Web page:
Illustration of a line chart with two lines.

Fewer waiting resources and fewer peaks and troughs

Just about every organization has to deal with it, huge peaks in workload and periods when it is really the dead season – when there is little happening and little to do. And while this is mostly the default, such peaks and troughs are far from optimal for organizational productivity.

In this blog article we discuss 3 best practices to reduce peaks and troughs in the organization and increase productivity.


1. Plan your projects from big to small

Stephen Covey has a famous exercise to demonstrate the “put first things first” concept. Here you have to put large, medium and small stones in a pot. You soon notice that if you start with the small and medium stones that you never manage to get the large stones in. So you have to put the large stones in the pot first, then the medium ones and finally the small ones.

The same principle applies to effectively plan your projects. In practice, it works best to have your employees work on one project at a time as much as possible. Because, if you first distribute the small projects/assignments among the employees, it will not be possible to properly staff the large projects. You then have to fill it with all the spare hours that everyone has left, which is at the expense of the implementation and quality of your larger projects.

However, if you plan the large projects first, you can immediately make firm agreements about them. You can then divide the medium and small assignments – just like the smaller stones in the pot – over the planning so that everything fits. Do not make hard agreements for these smaller assignments. This way you can shift and adjust the planning if things change around the large projects.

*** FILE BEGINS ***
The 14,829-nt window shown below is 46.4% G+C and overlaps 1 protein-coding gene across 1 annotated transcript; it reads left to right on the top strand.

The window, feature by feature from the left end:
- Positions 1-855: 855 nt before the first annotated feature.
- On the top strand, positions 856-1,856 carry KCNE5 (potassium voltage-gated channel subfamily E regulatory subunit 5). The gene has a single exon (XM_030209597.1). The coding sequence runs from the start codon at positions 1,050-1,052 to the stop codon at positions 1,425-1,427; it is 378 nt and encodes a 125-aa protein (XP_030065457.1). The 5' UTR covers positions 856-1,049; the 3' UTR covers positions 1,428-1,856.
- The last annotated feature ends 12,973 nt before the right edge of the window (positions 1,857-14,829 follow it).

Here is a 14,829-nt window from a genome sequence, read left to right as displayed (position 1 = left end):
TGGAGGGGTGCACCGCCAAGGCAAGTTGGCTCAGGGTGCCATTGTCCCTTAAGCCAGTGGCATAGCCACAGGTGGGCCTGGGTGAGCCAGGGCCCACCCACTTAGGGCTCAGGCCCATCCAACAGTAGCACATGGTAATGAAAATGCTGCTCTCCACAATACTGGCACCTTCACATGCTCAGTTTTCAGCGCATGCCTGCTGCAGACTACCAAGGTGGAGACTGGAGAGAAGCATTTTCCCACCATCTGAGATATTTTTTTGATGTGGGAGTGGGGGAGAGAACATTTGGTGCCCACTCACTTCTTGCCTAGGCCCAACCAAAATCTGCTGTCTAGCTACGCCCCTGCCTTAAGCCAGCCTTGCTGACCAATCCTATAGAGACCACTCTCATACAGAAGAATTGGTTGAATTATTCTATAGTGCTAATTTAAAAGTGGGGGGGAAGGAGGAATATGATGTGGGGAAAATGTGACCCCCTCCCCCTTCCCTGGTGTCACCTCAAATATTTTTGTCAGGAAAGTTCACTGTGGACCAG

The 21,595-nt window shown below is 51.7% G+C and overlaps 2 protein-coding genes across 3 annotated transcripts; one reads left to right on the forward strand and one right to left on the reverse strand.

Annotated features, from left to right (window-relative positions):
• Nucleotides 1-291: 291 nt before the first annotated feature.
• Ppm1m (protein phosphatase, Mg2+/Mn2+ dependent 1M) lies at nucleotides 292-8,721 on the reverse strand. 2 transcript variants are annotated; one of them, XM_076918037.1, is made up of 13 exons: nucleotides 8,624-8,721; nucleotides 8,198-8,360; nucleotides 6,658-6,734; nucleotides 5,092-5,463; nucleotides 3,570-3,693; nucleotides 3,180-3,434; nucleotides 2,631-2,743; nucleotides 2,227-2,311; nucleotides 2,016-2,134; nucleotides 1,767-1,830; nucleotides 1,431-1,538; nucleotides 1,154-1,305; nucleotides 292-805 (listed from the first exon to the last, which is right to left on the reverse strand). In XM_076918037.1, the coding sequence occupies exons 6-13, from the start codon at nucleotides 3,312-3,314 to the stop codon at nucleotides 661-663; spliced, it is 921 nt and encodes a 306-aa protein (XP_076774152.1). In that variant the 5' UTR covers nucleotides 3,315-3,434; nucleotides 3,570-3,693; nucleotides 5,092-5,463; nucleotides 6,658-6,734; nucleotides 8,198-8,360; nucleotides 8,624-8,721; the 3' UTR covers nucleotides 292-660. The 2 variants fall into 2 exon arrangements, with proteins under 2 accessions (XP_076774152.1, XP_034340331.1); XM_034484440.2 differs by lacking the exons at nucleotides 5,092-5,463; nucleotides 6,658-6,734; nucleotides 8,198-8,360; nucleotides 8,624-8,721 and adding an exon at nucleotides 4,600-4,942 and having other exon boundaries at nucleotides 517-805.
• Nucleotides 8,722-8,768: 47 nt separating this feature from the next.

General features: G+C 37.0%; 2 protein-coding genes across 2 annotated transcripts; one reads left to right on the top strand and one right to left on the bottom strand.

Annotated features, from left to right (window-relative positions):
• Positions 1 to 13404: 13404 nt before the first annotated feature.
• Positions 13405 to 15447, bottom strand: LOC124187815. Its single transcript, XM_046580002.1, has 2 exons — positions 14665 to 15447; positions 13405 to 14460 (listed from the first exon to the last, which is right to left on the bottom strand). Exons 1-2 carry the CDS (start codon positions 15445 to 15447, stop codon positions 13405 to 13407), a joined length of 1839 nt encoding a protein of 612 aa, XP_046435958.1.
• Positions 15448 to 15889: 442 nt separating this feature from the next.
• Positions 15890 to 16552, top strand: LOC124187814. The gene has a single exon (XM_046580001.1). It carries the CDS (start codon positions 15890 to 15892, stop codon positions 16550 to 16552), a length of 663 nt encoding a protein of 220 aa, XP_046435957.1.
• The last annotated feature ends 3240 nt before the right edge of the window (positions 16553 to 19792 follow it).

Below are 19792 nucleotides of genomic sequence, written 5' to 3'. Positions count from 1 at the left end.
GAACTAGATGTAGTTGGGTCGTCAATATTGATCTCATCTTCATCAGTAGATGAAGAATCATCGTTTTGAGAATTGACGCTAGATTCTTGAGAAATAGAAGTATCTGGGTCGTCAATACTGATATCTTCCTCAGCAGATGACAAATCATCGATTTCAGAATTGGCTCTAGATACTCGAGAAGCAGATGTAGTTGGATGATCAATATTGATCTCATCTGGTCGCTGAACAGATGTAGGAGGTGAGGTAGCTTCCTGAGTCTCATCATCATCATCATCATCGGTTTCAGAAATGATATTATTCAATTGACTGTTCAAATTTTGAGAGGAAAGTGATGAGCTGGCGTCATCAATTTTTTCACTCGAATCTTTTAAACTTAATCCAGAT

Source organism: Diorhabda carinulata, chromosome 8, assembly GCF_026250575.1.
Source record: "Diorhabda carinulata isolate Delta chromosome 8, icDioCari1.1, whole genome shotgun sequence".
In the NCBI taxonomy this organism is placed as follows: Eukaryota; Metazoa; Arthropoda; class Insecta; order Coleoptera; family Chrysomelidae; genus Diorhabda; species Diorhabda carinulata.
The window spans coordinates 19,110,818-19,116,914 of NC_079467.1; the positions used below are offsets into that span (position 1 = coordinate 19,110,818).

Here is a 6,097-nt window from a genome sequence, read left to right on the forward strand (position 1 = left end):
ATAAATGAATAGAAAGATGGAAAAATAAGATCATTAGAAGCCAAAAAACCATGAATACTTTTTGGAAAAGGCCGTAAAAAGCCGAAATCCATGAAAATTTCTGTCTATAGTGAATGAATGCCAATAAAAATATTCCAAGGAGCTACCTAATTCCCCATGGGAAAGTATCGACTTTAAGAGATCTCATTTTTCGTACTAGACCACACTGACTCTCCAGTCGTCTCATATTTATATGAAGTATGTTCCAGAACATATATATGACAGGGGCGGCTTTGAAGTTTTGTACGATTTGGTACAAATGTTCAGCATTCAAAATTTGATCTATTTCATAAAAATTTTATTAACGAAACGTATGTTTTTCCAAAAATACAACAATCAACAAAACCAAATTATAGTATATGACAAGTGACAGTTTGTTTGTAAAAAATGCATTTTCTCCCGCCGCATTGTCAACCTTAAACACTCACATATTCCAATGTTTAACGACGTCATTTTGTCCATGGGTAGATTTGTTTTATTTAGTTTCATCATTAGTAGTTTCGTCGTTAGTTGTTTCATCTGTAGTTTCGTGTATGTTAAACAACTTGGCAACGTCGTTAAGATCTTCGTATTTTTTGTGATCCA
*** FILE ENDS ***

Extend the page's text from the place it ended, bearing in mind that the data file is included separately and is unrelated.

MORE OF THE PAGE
2. Avoid multitasking

Performing multiple activities at the same time, or multitasking, is often seen as a way to increase efficiency. At least that’s how it feels, because you’re constantly busy. However, in reality, multitasking leads to decreased productivity.

This is because project managers expect results on their projects. When employees are scheduled on different projects, they feel compelled to make progress on all of them. The result? The progress of every project is in jeopardy.

In practice, multitasking therefore leads to longer lead times. Employees are constantly switching between different tasks, similar to a machine that has to be reset over and over again. This not only costs time, but also creates extra stress and work pressure.

So, by scheduling employees on one activity without interruption, tasks are completed faster. In addition, they will be more satisfied with their performance because they “get the time” to do their job well.


3. Reduce dependencies

Most projects have multiple activity paths that converge at some point. For example, because one activity, such as testing the end product, depends on the completion of all previous activities. If one activity path is then delayed, the test phase cannot start and the entire project is therefore delayed. To make a capacity planning, it is therefore important that you plan employees on different activity paths. This way you prevent them from suddenly “being unable to do anything” in the event of a delay.

An effective method to avoid dependencies is SCRUM. Deliverables are divided into usable parts, which are made in sprints of 1–2. Although not every partial result is used immediately, it is in any case ready for assembly at a later time. In the meantime, employees can continue with the next sprint, so they rarely have nothing to do.

#Pro-tip: Save administrative tasks as much as possible and schedule them when employees are unexpectedly unable to do anything due to unforeseen delays.



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